I’ve always said that it’s better to stay out of the hospital.
When confronted with risks of infection, error, or complications — it’s of course better to stay healthy and stay home.
But sometimes an elective surgery is wise or an emergency hospital stay is necessary. And in those cases, all of us want to be sure that our patients are safe.
But recent data and evidence has begged the question — are hospitals incentivized to hide infections when they occur?
I have to believe that almost all hospitals across the country prioritize patient well-being above any concerns about reputation or profitability.
But when antibiotic resistance combines with age-old concerns about infection and sickness in hospitals, things get serious. And even good intentions — for instance, to thoroughly investigate an outbreak without alarming people — can end up hiding data and information that could keep people safe.
And the reality is that we all depend on hospitals sharing this information on their own behalf because there aren't agencies that will do so for them. In fact, as the New York Times reports, "under its agreement with states, the CDC is barred from publicly identifying hospitals that are battling to contain the spread of dangerous pathogens." For instance in 2016, there was an outbreak of a drug-resistant pathogen in a Kentucky hospital — but it was not until 2018 that the CDC issued a report on the outbreak. And, of course, hospitals themselves have often "circled the wagons" when an outbreak occurs, looking into the infections themselves rather than sharing information more broadly.
I completely understand wanting to limit public disclosure, especially in cases when public perception could be misinformed and reactive. Infection is complex and hospitals are often so big, they're like miniature cities, with outbreaks affecting a small minority of people.
But I do wonder whether the instinct to limit information about drug resistant infectious outbreaks within the medical community make sense. In fact, the tendency to limit information in this way is common in medicine, both at the level of the institution and at the level of the individual provider. We're under such immense pressure and scrutiny in the medical community — with such devastating consequences if mistakes are made — that many providers and organizations learn that it's better to keep information to yourself. The medical community often notices that "silos" keep excellent care, medical collaboration, and greater efficiency from happening — but the reality is that many of us have incentives to maintain those silos. So when an outbreak of an infection occurs, hospitals try to limit misinformation or panic — and in so doing, may limit information that could help other providers do care coordination or support them in solving the problem.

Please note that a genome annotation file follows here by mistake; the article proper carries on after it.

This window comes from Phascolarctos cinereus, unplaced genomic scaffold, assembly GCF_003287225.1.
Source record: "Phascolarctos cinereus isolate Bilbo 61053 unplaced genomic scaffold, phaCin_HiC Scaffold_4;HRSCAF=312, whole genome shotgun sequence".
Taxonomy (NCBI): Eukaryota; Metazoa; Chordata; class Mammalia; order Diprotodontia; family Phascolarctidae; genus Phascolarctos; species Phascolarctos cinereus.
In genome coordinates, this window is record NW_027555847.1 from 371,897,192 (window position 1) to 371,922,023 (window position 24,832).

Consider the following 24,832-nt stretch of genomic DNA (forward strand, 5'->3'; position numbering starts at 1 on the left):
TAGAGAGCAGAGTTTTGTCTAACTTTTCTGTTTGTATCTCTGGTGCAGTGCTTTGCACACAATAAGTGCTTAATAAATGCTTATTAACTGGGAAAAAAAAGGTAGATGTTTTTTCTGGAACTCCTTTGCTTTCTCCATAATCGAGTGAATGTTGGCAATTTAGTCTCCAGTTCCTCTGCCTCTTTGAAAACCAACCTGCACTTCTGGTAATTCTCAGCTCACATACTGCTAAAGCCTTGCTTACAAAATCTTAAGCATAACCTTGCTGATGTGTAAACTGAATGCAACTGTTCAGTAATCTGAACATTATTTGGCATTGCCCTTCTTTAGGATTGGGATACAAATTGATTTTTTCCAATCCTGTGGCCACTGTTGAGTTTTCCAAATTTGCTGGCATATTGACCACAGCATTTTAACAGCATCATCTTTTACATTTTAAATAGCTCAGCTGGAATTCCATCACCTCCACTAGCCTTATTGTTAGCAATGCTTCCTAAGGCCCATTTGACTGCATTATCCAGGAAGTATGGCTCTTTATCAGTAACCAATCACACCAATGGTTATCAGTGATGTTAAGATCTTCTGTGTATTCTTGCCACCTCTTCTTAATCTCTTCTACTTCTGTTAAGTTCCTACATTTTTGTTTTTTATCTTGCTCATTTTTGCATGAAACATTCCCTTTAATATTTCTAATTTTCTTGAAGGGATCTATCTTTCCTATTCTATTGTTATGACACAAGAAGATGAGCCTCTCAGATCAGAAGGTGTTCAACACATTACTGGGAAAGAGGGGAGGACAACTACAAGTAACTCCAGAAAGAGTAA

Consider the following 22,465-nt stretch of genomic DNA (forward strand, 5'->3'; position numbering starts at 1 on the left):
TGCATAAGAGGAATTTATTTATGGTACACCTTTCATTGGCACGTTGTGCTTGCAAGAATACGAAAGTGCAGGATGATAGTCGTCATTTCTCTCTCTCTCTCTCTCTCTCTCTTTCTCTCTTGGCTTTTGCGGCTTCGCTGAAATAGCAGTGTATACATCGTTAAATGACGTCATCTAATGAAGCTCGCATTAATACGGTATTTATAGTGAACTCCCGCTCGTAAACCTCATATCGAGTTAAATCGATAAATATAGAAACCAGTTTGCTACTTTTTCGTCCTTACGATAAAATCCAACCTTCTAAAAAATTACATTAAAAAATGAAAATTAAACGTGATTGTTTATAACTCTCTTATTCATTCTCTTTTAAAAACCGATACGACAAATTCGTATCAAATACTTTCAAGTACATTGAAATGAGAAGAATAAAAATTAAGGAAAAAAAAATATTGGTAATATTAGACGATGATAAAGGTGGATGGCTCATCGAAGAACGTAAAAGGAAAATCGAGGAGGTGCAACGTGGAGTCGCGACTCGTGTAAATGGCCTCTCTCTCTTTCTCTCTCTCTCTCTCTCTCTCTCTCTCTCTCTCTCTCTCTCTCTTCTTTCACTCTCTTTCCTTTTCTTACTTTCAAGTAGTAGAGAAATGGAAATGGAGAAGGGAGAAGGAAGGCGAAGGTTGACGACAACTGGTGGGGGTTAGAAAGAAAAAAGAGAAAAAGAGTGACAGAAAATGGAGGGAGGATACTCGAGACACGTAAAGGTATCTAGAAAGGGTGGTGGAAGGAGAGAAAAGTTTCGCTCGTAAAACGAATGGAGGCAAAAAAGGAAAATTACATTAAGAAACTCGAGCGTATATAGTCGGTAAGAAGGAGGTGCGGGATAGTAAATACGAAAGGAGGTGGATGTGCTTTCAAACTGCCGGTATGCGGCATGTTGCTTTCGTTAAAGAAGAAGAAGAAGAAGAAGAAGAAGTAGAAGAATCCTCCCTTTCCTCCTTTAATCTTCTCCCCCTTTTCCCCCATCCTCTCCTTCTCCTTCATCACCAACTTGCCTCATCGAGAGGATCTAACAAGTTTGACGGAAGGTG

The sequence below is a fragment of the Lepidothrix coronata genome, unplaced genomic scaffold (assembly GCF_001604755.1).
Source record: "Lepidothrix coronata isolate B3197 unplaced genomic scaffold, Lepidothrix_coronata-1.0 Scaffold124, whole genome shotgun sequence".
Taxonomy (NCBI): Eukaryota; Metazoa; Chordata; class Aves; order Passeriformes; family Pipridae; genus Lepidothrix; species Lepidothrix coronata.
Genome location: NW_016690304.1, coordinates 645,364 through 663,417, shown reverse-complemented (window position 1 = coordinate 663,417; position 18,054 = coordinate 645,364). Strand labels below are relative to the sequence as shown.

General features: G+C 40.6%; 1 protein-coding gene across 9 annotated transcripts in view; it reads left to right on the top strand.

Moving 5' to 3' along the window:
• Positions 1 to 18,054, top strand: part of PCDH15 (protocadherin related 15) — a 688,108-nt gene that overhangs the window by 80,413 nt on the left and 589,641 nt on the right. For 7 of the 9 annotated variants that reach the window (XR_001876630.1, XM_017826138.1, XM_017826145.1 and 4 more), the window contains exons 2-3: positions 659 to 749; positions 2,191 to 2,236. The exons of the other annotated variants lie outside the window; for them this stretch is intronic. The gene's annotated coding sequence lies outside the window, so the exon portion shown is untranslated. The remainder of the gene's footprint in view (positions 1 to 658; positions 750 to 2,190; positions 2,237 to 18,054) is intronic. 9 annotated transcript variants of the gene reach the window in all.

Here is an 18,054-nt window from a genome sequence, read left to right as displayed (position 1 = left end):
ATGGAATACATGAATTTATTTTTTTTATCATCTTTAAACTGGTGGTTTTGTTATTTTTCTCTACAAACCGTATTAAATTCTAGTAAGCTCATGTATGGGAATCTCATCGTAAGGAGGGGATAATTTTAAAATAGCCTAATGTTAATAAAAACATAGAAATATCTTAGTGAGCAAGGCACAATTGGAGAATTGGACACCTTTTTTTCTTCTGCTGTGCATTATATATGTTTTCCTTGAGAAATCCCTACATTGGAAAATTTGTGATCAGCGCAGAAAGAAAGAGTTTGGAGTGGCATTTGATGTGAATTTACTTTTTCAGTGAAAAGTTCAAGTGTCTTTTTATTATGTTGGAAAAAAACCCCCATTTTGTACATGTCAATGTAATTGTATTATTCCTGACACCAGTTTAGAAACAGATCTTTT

I hope that hospitals are doing the best they possibly can to prevent outbreaks, as well as sharing information when the outbreaks occur. But I also know that all of us in medicine should learn to share information more freely, collaborate more effectively, and put our patients' care well above our own instinct to hide missteps or needs for support. And we hope that iClickCare can play a role in helping providers share information securely, safely, and without risking negative consequences.
Try iClickCare for sharing information among the medical community members and within your medical team — safely and securely: